Former House Speaker Newt Gingrich will formally pull out of the Republican presidential race next week, a campaign official said Wednesday.

His withdrawal further clears the way for former Massachusetts Gov. Mitt Romney, who has now claimed the unofficial mantle of the Republican nominee against President Barack Obama.

The only other Republican left in the race is Rep. Ron Paul of Texas, a libertarian who is far behind Romney in polls and has not won a single nominating contest.

Meanwhile, Texas Gov. Rick Perry Wednesday affirmed his support for Romney, after initially backing Gingrich's campaign following his own withdrawal from the race.

Mitt Romney has earned the Republican Presidential nomination through hard work, a strong organization, and disciplined message of restoring America after nearly four years of failed job-killing policies from President Obama and his administration, the Texas governor said in a statement reported by CNN.

So today I join the many conservative Republicans across the nation in endorsing Mitt Romney for President and pledge to him, my constituents, and the Republican Party than I will continue to work hard to help defeat President Obama.

Perry praised Romney's vision and record of private sector success. His announcement came following the reports that Gingrich would exit the race next week.

Gingrich agreed to endorse the former Massachusetts governor next week, although he has no aspirations to serve in a future Romney administration, spokesman R.C. Hammond told Reuters.

Newt's next role in life is as a citizen, Hammond said.

Gingrich plans to assist efforts to maintain Republican control of the House and help Republicans seize a majority in the Senate, Hammond said.

Gingrich had been defiant throughout the contest, declaring his intention to continue his campaign until the Republican National Convention even as he has dropped far behind in the delegate count and seen his campaign become saddled with millions in debt. But the former speaker suggested in a speech to supporters Tuesday, as Romney won five primaries, that he was prepared to concede to reality.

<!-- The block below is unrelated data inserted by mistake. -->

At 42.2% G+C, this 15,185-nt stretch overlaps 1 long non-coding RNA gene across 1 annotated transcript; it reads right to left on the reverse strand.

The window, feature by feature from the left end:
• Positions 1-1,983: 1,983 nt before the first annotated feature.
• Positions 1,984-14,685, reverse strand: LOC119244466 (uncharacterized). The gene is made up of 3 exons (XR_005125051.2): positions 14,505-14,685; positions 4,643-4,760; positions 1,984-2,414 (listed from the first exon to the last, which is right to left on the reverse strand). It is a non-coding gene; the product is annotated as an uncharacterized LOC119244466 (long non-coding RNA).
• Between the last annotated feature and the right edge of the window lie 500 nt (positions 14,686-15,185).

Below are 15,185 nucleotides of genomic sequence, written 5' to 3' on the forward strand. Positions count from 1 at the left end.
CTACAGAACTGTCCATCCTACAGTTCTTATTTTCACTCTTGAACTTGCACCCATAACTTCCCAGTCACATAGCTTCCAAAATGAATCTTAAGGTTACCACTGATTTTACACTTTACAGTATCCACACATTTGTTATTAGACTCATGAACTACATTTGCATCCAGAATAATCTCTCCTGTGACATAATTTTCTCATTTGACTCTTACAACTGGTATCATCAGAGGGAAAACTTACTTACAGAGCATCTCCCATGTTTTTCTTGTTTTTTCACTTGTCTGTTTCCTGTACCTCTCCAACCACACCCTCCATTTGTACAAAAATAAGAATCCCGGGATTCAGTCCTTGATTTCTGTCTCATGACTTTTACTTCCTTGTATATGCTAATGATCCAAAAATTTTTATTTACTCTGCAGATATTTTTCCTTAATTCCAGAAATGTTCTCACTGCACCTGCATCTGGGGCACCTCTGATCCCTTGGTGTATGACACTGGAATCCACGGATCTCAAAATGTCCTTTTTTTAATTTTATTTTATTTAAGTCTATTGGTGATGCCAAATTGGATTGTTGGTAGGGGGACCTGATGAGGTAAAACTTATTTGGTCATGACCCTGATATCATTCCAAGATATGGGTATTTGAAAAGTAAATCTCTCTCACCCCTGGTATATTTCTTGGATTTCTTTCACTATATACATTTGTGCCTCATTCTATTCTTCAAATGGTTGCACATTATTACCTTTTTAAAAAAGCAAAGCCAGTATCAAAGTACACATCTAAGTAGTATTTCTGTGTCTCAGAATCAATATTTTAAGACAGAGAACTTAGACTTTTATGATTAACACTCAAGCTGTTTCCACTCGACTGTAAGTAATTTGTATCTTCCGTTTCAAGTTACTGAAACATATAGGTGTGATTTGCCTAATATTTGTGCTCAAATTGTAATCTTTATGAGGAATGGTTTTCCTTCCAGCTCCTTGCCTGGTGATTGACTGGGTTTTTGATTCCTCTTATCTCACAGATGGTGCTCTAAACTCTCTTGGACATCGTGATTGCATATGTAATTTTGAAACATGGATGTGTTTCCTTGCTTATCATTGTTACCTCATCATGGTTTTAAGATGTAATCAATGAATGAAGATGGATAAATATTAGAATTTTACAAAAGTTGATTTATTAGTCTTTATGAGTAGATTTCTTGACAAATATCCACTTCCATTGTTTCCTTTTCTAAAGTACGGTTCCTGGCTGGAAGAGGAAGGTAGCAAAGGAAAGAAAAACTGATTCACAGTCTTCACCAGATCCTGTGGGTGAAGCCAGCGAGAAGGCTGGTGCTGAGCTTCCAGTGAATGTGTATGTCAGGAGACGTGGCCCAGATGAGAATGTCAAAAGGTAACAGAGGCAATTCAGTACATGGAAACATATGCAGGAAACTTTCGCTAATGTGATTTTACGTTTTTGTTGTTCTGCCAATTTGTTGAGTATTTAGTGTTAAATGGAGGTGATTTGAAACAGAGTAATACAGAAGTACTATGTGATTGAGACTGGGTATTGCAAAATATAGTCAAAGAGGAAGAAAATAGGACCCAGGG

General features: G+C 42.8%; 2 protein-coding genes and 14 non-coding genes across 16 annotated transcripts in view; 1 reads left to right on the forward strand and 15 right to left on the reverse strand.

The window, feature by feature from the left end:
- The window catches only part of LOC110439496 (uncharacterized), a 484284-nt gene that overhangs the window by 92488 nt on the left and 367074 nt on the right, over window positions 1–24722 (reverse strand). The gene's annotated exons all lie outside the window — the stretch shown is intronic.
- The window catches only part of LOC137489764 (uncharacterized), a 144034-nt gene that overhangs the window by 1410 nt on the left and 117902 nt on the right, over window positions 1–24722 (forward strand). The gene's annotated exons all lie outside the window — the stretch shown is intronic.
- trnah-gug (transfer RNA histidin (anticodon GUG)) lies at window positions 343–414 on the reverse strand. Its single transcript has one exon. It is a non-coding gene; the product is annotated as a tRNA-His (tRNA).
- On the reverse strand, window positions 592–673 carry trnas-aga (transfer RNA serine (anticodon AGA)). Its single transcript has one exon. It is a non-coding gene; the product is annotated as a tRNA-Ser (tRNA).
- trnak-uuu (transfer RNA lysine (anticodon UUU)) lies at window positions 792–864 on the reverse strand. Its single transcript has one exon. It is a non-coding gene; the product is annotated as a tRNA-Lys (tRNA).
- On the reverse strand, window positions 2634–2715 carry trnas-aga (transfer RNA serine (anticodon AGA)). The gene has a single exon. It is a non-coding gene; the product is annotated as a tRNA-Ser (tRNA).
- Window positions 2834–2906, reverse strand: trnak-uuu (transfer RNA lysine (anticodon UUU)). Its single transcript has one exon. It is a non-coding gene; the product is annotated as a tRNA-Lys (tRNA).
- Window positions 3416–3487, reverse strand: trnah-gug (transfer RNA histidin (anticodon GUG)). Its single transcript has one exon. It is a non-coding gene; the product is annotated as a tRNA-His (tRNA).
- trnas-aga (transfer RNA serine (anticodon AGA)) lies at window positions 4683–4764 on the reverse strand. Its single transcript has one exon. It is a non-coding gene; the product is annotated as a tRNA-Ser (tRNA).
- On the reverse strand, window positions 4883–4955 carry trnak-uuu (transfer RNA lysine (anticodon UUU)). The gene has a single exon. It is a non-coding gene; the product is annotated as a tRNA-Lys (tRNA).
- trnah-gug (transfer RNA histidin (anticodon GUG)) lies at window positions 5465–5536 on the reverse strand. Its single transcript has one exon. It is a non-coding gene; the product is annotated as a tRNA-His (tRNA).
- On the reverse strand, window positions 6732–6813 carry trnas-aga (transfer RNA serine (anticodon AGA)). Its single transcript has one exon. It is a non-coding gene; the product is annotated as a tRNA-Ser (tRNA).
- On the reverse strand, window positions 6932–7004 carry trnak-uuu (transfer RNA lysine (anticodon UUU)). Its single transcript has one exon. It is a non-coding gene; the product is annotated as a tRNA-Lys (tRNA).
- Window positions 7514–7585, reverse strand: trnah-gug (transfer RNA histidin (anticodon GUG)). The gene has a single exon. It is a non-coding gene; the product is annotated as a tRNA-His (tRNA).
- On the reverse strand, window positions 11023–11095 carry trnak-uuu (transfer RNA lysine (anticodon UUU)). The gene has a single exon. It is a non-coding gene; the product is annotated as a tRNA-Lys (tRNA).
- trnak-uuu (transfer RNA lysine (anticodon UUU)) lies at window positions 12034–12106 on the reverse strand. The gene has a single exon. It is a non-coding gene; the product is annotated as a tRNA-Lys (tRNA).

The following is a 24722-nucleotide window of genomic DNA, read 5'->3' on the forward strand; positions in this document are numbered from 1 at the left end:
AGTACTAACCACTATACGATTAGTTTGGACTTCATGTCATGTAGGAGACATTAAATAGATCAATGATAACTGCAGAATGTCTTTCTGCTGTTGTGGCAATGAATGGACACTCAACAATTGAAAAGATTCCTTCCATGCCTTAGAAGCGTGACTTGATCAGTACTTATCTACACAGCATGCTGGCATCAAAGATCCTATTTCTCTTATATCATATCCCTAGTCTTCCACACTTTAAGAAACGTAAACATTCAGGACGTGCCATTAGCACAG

I want you to know over the next few days, we're going to look realistically at where we are at in the campaign, Gingrich told a meager crowd at a Tuesday night rally.

Gingrich also called on Republicans to rally behind Romney's candidacy, moving away from the combative rhetoric that has underpinned an often bitter campaign in which he has repeatedly attacked Romney for his record.

I want you all to understand that Gov. Romney is going to have a very good night and it is a night that he has worked hard for, for six years, Gingrich said. And that if he does end up as the nominee, I think every conservative in the country has to be committed to defeating Barack Obama and let's be very clear about this.

The former Speaker of the House went further on Wednesday, saying in a speech to the Gaston County GOP in North Carolina that it's pretty clear Governor Romney is going to be the nominee.

I think you have to at some point be honest with what's happening in the real world, as opposed to what you'd like to have happened, Gingrich said. Governor Romney had a very good day yesterday. He got 67 [percent] in one state, and he got 63 in other, 62 in another.

Gingrich surged into contention in December and sent tremors through the race when he decisively won the South Carolina primary, suggesting that he could capture the rural, working class and Tea Party-affiliated voters who had eluded Romney. But his campaign faltered from there, and his only victory since was in his home state of Georgia.

The possibility of Gingrich leaving the race could be a boon for Romney's campaign coffers, as Sheldon Adelson -- the billionaire casino magnate who has helped sustain Gingrich's campaign by pouring millions into the pro-Gingrich Winning Our Future Super PAC -- has hinted that he would throw his support to Romney should Gingrich drop out.